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Monday, September 11, 2006

Please, Baby, Sleep

As many of you know, I've been hired to write a book about helping your baby or toddler sleep. It's going to be sort of a collection of parent-to-parent advice, tips, strategies, and general thoughts on the subject, so I wanted to solicit my (several) readers for contributions. (I've posted on a couple of "parenting" message boards but have gotten very little response so far. If any of you know about any online parent groups whose members are thoughtful and active and at least marginally articulate, I'd love to hear about them.) Here are some questions to get the ball rolling; please feel free to answer any or all of them, or suggest other topics, or go off on your own tangents. You can email me at or just write comments here. And of course, please pass along my request to anyone you know who might be interested—I need all the input I can get. Thank you!

What would you tell new parents that might help the whole family get more and/or better sleep?

What is your philosophy of parenting (if you have one) when it comes to helping your child sleep? How does breastfeeding or formula feeding impact that?

Have you changed your mind about any sleep-related issue since your baby was born, have your expectations regarding sleep changed over the months or years, or have you changed your approach for some reason?

Are there any non-cosleeping breastfeeders out there who get full nights' sleep regularly (I'm one, and I don't yet!)?

I understand that "sleeping through the night" is not the same thing as getting enough sleep and that it's not necessarily a productive way to think about sleep (especially when you're breastfeeding), but has anything in particular contributed to improving the quality or quantity of your sleep and/or your child's daytime and nighttime sleep?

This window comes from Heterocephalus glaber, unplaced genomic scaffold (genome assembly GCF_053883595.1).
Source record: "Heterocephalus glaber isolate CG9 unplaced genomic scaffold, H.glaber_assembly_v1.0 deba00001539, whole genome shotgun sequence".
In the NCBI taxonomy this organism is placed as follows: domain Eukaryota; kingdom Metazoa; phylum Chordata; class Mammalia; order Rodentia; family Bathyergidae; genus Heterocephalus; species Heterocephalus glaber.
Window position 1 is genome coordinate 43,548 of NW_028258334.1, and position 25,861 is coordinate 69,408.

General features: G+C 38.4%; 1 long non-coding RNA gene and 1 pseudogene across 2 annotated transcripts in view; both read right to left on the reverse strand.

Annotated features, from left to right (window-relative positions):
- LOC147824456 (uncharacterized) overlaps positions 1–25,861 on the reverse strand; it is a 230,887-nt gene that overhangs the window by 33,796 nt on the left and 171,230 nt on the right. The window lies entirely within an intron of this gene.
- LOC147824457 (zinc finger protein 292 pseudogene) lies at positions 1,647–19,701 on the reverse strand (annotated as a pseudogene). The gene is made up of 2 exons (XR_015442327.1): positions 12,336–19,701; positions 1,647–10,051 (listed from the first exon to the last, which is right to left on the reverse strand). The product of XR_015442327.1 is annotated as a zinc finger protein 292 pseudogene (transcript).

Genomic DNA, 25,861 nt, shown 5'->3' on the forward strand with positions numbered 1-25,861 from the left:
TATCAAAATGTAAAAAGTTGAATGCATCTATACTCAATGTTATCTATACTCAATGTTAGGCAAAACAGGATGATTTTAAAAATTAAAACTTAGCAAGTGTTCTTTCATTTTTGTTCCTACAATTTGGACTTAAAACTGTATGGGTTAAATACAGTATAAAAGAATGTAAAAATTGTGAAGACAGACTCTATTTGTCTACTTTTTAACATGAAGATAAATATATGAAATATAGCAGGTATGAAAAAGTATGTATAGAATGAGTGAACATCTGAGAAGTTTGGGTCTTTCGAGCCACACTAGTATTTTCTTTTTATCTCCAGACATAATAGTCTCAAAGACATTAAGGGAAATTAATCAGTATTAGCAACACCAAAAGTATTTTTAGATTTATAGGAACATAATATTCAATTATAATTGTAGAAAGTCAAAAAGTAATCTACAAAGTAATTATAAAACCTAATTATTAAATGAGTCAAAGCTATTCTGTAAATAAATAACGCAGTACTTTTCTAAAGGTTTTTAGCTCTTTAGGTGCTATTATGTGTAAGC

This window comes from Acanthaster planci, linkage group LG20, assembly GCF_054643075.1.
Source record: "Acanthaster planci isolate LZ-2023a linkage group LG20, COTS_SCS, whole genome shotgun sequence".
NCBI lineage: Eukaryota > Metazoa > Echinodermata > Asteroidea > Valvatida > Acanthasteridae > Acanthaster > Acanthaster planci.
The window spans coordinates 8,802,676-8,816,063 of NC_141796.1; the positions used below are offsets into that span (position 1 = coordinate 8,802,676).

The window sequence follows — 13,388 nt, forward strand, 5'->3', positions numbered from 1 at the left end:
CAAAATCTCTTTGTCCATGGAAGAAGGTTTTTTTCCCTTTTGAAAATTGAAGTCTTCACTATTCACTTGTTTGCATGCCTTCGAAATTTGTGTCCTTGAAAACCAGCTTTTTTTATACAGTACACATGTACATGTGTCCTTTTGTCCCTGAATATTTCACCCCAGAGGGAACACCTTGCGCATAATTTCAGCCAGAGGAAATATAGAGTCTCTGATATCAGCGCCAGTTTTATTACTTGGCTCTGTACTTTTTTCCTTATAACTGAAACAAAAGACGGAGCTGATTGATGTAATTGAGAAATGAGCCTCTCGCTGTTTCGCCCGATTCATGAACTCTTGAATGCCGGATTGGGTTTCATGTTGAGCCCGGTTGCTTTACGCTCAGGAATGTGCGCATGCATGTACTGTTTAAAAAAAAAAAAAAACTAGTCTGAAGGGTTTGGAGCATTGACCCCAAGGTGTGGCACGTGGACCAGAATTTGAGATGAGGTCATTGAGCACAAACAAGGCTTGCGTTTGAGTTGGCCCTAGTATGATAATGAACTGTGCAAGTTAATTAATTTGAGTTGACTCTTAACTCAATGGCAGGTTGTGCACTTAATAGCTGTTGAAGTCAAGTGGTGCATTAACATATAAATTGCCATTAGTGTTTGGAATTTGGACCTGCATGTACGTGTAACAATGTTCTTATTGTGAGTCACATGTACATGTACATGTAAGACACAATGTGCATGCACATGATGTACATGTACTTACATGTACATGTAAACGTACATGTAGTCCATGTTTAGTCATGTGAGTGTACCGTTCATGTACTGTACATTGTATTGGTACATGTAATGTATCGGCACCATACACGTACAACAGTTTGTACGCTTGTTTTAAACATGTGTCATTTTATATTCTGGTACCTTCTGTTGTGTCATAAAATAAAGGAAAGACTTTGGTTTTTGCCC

What happens when your baby sleeps well but you don't—do you have any advice for moms and dads who lay awake listening for their children at night?

What about bedtime rituals or routines? Do they help more at certain ages than at others?

What do you think about schedules and set nap- or bedtimes?

Take me through a typical day with you and your baby or toddler (does anyone have "typical" days with a baby?). How often does he need to nap? How long does he sleep at night? How do you know when it's time for your kid to sleep?

When did your kid start to sleep through the night regularly, if she has yet?


Heidi said...

These are all really excellent questions, Liana. I haven't stopped thinking about the subject since we emailed about it before.

When I asked my local parenting group, a few people replied with book titles they liked, and I wasn't sure that was what you were going for. Someone mentioned "The No Cry Sleep Solution", which apparently has a related Yahoo group, that might be of some help.

As you most certainly understand, I would very much like to write you a thoughtful answer to all those questions...but my kid won't let me. It was all I could do to poke out this comment. She's got a cold, but with luck in a few days things will level out and I can try again.

suzala said...

I am an "older mom" I had my first child at 42 and my second at 44. They are now 4 and almost 6 respectively. Thank god they sleep thru the nite but it was not always this way.
Allow me to elaborate...